Brilliant ride round the three Swiss passes around the watershed between the Rhône, the Rhine and the Po. Each pass is different, they’re all well higher than 2000m and to ride again the trio one after the other has been difficult to arrange. Yesterday’s precipitation fell as snow on the peaks so the views are as distracting as they come. Glaciers, deep valleys and many, many tetrahedral granite peaks with relief outlined by the new snow.
The Susten pass (2224 m.) is the most obvious choice for “best ride”, both the brilliant road engineering of the climb up the valley of the river Aare from Meiringen and the deceptively fast curves on the long run down the mountainside to Andermatt. Deceptive: even more than usual it’s one missed apex and it’s light out or back to the wheelchair, game over.
Up to the Furka Pass (2436 m.) from Andermatt, the route hasn’t been “improved” like the Susten. So a more rustic surface and old-style granite or concrete markers on the edge of the precipice. The vertiginous drops affect the car drivers too, meaning they don’t stay on their side of the road.
The views at the Furka col are the best of the trip. You see the stacked hairpins of the Grimsel south side as well as those of the Furka west side. But the eye is drawn to the peaks of the Oberland and the Valais, today glorious in fresh snow contrasting against the blue sky.
Just an up-and-down trip to the Grimsel col (2164 m.) as I needed to get down the Valais to Sion for new tyres. So sadly no time for a lunch with the various other riders with whom I’d shared the route, chatted with waiting at the various road works and exchanged cameras to make photos. Most of their bikes will be back in their home garages tonight having had just a day ride out from Lucerne or Berne.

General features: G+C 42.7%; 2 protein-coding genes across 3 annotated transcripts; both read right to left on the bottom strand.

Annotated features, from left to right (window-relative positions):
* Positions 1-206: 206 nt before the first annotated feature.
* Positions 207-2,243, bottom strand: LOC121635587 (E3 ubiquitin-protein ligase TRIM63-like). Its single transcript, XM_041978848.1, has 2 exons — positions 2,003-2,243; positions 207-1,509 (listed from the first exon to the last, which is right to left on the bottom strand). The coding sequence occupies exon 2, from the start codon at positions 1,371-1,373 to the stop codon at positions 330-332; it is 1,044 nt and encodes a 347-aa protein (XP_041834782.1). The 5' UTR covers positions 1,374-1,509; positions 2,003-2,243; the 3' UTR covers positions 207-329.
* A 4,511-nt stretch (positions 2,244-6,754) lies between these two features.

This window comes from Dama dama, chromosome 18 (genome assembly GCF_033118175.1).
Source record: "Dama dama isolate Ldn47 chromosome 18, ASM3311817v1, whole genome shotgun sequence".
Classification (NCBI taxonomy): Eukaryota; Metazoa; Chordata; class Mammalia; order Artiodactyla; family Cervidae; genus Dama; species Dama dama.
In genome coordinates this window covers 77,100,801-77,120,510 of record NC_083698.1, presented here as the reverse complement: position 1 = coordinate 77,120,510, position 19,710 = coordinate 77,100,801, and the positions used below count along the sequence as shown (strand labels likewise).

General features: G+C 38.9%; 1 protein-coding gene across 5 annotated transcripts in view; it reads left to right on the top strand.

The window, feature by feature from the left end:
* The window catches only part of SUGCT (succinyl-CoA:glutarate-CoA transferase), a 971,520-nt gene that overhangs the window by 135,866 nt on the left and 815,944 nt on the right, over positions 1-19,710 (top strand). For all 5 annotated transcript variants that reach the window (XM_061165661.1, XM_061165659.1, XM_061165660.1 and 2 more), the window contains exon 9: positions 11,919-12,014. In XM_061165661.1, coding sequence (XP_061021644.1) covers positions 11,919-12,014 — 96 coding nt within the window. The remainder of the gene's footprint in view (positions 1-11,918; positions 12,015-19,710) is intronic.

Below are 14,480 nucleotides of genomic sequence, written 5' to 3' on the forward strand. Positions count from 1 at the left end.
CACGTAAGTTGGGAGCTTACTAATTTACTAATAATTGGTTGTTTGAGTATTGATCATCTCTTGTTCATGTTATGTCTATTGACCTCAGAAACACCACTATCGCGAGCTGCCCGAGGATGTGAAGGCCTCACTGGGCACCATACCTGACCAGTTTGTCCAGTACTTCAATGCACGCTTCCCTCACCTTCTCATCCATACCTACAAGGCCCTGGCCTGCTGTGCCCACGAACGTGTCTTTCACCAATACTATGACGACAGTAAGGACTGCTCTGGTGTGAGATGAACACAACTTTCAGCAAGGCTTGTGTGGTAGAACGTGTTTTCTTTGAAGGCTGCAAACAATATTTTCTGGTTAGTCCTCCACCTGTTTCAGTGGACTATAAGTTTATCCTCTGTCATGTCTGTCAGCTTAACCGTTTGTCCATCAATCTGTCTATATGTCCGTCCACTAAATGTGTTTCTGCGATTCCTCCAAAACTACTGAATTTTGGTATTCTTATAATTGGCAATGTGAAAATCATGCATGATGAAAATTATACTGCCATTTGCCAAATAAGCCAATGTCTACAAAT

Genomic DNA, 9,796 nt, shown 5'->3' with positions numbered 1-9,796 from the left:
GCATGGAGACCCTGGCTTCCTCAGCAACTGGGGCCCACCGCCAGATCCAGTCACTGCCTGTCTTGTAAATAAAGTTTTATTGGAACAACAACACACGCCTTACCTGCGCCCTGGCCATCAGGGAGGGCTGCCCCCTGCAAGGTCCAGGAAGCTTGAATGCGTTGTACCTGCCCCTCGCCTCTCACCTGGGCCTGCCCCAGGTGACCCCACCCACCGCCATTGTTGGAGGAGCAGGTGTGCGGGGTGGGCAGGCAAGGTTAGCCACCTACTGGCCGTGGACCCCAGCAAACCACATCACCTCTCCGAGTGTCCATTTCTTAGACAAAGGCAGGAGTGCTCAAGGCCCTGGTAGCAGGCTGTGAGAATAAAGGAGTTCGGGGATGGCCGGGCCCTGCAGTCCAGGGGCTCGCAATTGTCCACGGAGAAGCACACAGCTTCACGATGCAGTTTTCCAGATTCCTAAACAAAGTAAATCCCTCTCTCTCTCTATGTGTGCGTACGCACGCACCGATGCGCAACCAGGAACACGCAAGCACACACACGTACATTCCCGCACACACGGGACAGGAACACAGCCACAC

So I did it! Again and at last, after much planning and various disappointments. That has been my third time on a motorbike, first time round was riding my XJ750 in 1984 when I was camping at Evolène, the Rhône glacier still extended almost to the road. l also included a ride round the Nufenen and St. Gothard passes. Second was riding my ever-faithful orange CBR600FW on the rest day of the 2003 GLME summer bike camp at Les Diablerets. I had no baggage on that trip so an extra-special treat; although it was a very long day, also including the Nufenen Pass.
Then the run down the upper valley of the Rhône, rural as far as Brig then fiercely industrialised on to Sion. I left my bike with the Honda concessionaire for new tyres, changed from leathers to shorts and explored Sion old town on foot.
Back on the bike, now running sweetly, benefitting from new tyres and a quick look-over by the mechanic.The road up to the Grand St. Bernard pass (2473 m.) is a helluva route to scrub in new tyres! Fast and sweeping curves to the tunnel at about 2000 m., then unimproved and rustic surface up to the Hospitz and the frontier with Italy. It feels like the little bike is battling the granite like a rock climber for the last 500m altitude up to the Hospitz at the col (where the dogs are), the highest pass of the day. Over the border to Italy, the Vallée d'Aoste that used to be Savoie. A fine meal from the firendly crew in the Albergo, in the style of the Vallée d’Aoste.